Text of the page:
There are a lot of different threats to the security of business data online, some more insidious than others.
Advanced Persistent Threats, or APTs, rank among the most dangerous cyber security threats out there.
Why APTs Should Terrify Any Business Owner
What makes APTs so terrifying is that once they’re on your system, they will continue to quietly export your data over the course of several months. Given enough time, APTs can steal massive amounts of data from a company, compromising most of—if not all—their most sensitive and protected information.
One example of the damage an APT can do would be the infamous Target data breach of 2013. As noted in a Bloomberg Business article published after the attack, “in the days prior to Thanksgiving 2013, someone installed malware in Target’s security and payments system designed to steal every credit card used at the company’s 1,797 U.S. stores… On Dec. 2, the credit card numbers started flowing out.”
By the end of the breach, over 40 million credit card numbers had been stolen.
APTs are highly sophisticated attacks that often employ complex strategies to stealthily steal data right out from under a business’ nose. However, there are ways that you can defend against Advanced Persistent Threats on your business’ IT infrastructure.
These methods of fighting advanced persistent threats rely on three basic strategies:
Preventing the Introduction of APTs to Your Infrastructure
The most desirable solution to the problem of APTs is to make sure that they never get onto your IT infrastructure in the first place. In many ways, the strategy for preventing advanced persistent threats from getting onto your systems is similar to a general strategy for protecting against other malware online.
Strong perimeter defenses such as firewalls and antivirus are a key part of preventing APT malware from being installed on your computer systems. However, there’s only so much that a firewall or antivirus program can do if authorized users aren’t exercising caution.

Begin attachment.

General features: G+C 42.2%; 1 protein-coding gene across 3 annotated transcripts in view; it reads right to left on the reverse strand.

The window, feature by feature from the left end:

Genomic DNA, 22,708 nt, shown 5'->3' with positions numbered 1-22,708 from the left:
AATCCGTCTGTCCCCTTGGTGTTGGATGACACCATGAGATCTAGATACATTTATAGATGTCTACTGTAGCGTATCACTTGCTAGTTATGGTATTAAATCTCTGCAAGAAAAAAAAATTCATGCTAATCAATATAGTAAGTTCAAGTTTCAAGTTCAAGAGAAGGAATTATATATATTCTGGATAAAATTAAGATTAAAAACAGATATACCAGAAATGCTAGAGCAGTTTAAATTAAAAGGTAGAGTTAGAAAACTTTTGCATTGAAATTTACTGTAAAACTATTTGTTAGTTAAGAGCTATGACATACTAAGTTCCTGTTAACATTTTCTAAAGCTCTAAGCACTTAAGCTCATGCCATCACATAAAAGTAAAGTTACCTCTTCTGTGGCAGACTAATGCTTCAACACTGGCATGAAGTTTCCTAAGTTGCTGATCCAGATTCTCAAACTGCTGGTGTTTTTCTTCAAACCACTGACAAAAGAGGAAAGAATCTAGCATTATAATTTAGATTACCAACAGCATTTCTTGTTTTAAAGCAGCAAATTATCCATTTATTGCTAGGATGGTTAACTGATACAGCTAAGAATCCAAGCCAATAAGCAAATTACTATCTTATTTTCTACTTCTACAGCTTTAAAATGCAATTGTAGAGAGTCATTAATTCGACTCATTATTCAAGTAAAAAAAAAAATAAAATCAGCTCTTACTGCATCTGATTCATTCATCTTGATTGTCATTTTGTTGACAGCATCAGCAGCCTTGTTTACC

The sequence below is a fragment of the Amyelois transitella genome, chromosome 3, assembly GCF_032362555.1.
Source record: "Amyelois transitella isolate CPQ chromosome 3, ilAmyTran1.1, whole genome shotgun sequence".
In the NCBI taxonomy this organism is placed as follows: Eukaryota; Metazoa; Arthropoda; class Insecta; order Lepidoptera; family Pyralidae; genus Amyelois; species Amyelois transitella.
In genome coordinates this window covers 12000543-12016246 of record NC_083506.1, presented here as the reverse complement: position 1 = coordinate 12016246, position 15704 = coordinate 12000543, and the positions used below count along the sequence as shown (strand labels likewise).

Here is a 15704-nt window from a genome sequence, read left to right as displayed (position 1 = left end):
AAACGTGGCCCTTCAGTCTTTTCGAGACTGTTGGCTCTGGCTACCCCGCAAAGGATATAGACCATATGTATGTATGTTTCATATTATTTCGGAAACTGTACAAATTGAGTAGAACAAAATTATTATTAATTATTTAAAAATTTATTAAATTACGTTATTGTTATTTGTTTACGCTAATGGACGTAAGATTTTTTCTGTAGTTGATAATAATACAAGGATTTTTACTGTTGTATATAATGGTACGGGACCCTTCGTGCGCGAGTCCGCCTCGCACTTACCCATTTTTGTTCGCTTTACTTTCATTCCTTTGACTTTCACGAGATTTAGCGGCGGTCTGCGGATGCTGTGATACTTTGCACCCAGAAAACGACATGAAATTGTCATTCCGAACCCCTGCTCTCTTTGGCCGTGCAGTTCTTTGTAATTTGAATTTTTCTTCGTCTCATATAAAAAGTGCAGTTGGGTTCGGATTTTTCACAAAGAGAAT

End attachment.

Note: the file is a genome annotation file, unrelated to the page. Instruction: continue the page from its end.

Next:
So, another key strategy for preventing the introduction of APTs onto your business systems is to train workers who have access to the system in basic account security protocols such as:
- Not sharing account details
- Recognizing phishing attempts
- Safe web browsing at work
This can help prevent user accounts from being hijacked and used by hackers to bypass your perimeter defenses.
Mitigating Access to Data if an APT Gets On the System
No matter how good your perimeter defenses are, you should always use additional layers of defense to protect your IT infrastructure in case of an attack from within your organization. If an authorized user account is hijacked, or if an employee/vendor abuses their access privileges, this can let the hacker bypass all of your perimeter protections to upload an APT to your system.
In case of such an event, you can limit the harm an APT can do by using strong internal security measures within your IT infrastructure.
For example, putting your individual apps and databases behind separate internal firewalls can limit the access of an uploaded piece of APT malware, reducing their ability to access your data. Additionally, data-at-rest and data-in-flight encryption can help keep APTs from sending hackers intelligible data.
Also, when you terminate a business relationship with any party, employee or vendor, their account access to your system should be revoked as soon as possible.
Closely Monitoring Incoming and Outgoing Data Traffic/Requests
Vigilance is necessary for spotting APTs that might exist on your system. Monitoring unusual activity on your databases and watching for abnormal data access requests can often help identify the early warning signs of an APT on your system.
For example, if you notice that data is steadily being moved off of your secure servers to less secure ones, this could be a symptom of an advanced persistent threat on your network. In the Target hack mentioned earlier, the theft of 40 million credit cards happened in stages as the APT moved sensitive data from secure servers to less secure ones—all before finally sending the info to Moscow.
This kind of monitoring can be difficult to handle without an experienced team of experts and a strong IDS/IPS solution. At the very least, having an event logging solution is critical for tracking when data files were accessed and where the data was sent off to.
Some firewalls, such as Palo Alto Network’s industry-leading firewall, provide inspection of outgoing traffic and destinations to automatically block outgoing traffic to restricted IPs on a blacklist.
Not all IT environments will have the IDS/IPS solutions necessary to enable close monitoring of data access traffic. If you need such tools, using a secure cloud solution that incorporates these elements can give you these tools without requiring large upfront costs.
Following these three strategies of prevention, mitigation, and monitoring can help businesses of all sizes protect against advanced persistent threats.